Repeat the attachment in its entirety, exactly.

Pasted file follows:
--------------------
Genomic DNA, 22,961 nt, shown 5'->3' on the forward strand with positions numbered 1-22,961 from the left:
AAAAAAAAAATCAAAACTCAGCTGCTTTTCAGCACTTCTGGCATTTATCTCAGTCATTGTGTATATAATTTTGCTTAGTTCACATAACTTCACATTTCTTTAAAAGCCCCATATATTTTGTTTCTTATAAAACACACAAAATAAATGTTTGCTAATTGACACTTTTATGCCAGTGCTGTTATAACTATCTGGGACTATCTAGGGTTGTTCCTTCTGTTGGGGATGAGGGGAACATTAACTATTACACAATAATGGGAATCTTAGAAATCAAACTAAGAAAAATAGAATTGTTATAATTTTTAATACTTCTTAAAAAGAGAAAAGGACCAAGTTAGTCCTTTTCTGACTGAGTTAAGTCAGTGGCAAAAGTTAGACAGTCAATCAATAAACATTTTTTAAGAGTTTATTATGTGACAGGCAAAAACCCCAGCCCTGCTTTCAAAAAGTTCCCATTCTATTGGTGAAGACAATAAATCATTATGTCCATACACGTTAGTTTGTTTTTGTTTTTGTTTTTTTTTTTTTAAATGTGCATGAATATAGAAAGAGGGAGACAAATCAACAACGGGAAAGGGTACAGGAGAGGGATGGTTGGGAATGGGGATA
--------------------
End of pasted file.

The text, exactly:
Genomic DNA, 22,961 nt, shown 5'->3' on the forward strand with positions numbered 1-22,961 from the left:
AAAAAAAAAATCAAAACTCAGCTGCTTTTCAGCACTTCTGGCATTTATCTCAGTCATTGTGTATATAATTTTGCTTAGTTCACATAACTTCACATTTCTTTAAAAGCCCCATATATTTTGTTTCTTATAAAACACACAAAATAAATGTTTGCTAATTGACACTTTTATGCCAGTGCTGTTATAACTATCTGGGACTATCTAGGGTTGTTCCTTCTGTTGGGGATGAGGGGAACATTAACTATTACACAATAATGGGAATCTTAGAAATCAAACTAAGAAAAATAGAATTGTTATAATTTTTAATACTTCTTAAAAAGAGAAAAGGACCAAGTTAGTCCTTTTCTGACTGAGTTAAGTCAGTGGCAAAAGTTAGACAGTCAATCAATAAACATTTTTTAAGAGTTTATTATGTGACAGGCAAAAACCCCAGCCCTGCTTTCAAAAAGTTCCCATTCTATTGGTGAAGACAATAAATCATTATGTCCATACACGTTAGTTTGTTTTTGTTTTTGTTTTTTTTTTTTTAAATGTGCATGAATATAGAAAGAGGGAGACAAATCAACAACGGGAAAGGGTACAGGAGAGGGATGGTTGGGAATGGGGATA